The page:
I'm sorry that I didn't write more when I found out about Bill King's passing. I was literally in shock to find out that the voice of the A's was gone. I also had to shed a tear and get my thoughts together before writing about someone so very special to all A's fans.
What makes a person significant or his passing an occasion for mourning for an entire sport, broadcasting profession and a region? It's simple. The person was there with you during meaningful moments. Bill King was there for so many meaningful moments. His voice was artful. His vocabulary and insight were divine. His humor was priceless.
Bill King was Oakland A's baseball. King is a legend and will always be remembered as such. His trademarked "Holy Toledo!" and Hawaiian shirts were as much a part of him as his willingness to speak his mind. Anyone who listened to King knew that he was never shy about sharing his thoughts on such abominations as interleague play or a trip to Texas in August in September. As a matter of fact, he avoided those things altogether in his later tenure with the A's. If an A's team wasn't performing on the field, King never hesitated to make a joke or call them on it.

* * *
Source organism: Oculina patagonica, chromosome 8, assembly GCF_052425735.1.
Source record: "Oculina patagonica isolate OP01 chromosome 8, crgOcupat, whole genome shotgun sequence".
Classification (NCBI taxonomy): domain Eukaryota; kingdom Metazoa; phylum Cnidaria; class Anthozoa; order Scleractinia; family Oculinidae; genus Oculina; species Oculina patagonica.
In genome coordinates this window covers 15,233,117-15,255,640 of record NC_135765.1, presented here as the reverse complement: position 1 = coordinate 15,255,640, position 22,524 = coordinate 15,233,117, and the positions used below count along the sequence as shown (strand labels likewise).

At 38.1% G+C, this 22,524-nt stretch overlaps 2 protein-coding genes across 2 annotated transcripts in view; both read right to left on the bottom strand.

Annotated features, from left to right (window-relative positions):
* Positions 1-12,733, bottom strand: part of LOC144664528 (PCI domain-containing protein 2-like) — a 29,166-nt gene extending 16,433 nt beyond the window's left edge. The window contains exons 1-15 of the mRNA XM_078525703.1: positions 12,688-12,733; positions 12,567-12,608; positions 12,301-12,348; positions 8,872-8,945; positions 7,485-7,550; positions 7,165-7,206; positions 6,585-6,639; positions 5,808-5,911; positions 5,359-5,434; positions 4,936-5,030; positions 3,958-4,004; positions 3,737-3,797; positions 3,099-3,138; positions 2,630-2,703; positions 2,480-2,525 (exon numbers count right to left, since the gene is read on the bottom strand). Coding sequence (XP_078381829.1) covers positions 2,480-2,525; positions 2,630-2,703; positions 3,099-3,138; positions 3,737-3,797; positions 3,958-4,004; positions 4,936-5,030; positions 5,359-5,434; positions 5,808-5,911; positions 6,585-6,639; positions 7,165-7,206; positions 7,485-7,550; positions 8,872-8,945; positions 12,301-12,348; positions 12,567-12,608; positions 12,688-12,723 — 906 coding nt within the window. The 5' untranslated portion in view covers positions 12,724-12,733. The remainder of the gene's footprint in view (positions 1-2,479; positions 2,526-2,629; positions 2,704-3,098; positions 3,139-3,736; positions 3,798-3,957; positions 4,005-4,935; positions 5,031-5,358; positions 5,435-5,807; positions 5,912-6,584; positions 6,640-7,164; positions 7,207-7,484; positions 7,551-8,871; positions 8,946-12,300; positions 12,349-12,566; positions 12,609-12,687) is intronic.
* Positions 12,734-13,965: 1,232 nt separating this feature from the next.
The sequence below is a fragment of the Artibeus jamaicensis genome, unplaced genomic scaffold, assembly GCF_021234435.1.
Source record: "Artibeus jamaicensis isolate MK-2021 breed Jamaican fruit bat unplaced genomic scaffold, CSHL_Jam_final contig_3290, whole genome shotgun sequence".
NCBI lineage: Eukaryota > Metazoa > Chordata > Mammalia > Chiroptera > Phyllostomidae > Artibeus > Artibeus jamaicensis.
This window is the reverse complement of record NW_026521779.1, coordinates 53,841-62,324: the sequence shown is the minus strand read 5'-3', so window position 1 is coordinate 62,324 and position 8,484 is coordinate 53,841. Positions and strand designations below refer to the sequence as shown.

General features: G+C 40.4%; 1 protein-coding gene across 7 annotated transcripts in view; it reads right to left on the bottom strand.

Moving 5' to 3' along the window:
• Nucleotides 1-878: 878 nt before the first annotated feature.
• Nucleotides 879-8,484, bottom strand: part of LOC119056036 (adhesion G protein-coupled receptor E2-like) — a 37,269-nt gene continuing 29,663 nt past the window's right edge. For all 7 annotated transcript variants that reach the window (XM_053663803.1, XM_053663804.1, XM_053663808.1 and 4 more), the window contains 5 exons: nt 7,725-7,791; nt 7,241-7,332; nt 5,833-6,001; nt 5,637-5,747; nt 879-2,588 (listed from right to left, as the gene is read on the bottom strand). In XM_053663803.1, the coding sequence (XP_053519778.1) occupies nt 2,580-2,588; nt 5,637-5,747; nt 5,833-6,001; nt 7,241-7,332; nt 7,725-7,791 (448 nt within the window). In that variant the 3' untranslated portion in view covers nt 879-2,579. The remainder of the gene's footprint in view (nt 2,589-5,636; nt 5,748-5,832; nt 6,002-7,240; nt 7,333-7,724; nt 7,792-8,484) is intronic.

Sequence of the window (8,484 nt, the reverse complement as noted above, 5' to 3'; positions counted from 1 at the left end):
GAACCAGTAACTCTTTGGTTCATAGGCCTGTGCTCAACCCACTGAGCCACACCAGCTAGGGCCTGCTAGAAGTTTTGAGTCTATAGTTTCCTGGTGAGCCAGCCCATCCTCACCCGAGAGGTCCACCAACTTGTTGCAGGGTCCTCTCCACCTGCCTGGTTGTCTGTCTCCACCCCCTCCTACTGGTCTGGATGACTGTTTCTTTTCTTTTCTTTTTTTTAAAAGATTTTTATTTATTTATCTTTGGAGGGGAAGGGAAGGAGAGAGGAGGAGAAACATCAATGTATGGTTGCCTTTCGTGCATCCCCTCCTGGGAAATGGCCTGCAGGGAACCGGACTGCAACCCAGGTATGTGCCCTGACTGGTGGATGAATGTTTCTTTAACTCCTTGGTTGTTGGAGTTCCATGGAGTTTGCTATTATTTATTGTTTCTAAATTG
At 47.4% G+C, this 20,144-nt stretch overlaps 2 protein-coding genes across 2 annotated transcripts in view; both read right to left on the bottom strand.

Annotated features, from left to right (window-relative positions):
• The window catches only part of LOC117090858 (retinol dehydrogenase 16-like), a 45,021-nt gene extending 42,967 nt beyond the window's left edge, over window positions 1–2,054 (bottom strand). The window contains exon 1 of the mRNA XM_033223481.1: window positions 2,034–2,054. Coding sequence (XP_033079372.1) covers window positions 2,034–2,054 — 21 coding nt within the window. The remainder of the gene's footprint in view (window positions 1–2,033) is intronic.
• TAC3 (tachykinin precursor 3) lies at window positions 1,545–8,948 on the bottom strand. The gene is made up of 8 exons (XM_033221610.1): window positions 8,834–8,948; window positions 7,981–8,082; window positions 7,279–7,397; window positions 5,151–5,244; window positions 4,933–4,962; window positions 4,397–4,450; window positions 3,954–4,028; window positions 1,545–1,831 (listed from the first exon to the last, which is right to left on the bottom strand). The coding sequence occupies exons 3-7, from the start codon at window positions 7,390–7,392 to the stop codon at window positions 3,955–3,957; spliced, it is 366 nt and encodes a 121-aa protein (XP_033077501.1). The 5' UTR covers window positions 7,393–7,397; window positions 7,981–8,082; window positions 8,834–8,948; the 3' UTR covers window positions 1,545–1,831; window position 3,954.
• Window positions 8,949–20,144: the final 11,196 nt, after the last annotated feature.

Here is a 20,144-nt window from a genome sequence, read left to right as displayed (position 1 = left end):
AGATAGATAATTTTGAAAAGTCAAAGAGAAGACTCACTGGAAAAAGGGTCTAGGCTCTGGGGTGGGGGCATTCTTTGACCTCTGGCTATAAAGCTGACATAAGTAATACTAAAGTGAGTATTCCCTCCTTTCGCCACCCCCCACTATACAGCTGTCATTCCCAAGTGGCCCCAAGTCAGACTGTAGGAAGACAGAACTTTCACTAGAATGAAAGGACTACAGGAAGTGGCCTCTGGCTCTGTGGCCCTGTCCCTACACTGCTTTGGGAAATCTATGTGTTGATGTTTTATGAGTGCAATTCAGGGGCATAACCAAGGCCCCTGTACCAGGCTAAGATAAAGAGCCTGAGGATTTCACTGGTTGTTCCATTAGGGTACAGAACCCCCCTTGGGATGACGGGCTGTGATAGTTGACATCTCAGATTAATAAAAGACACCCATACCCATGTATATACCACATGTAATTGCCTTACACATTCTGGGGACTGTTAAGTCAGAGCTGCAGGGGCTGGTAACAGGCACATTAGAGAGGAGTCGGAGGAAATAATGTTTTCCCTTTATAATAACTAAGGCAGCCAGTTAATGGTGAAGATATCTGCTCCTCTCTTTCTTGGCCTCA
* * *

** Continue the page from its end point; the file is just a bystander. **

King doesn't have the national recognition of a Vin Scully or Harry Caray or even Jack Buck. But he should. And you want to know why? He was an artist who prepared daily for every game as though it was his first. This is a man who was calling A's games since the early 80s. Yet, he still had the love for the game and love for what he did.
A's radio broadcasts are in great hands with Ken Korach taking over for King, but I will miss King calling ninth inning walkoff home runs. He was there for so much time. 2006 is shaping up to be a great year for the Oakland Athletics. But something about it will inevitably feel empty without the soul of the A's.
Korach, the man who will take over the A's booth for King, had the most poignant quote:
And you touched all our lives in a way that means you will truly live on forever. You became a part of our families through the radio. I remember one of the early times in my daughter's life when she was taking a bath, and she hated baths at the time. She would cry incessantly. I turned on an A's game on the radio and she calmed down immediately. I don't remember what game or day it was, but that King's voice somehow soothed her. It became a treasured memory for me.
Take care, Bill. We already miss you.
Feel free to share any stories you remember about Bill King.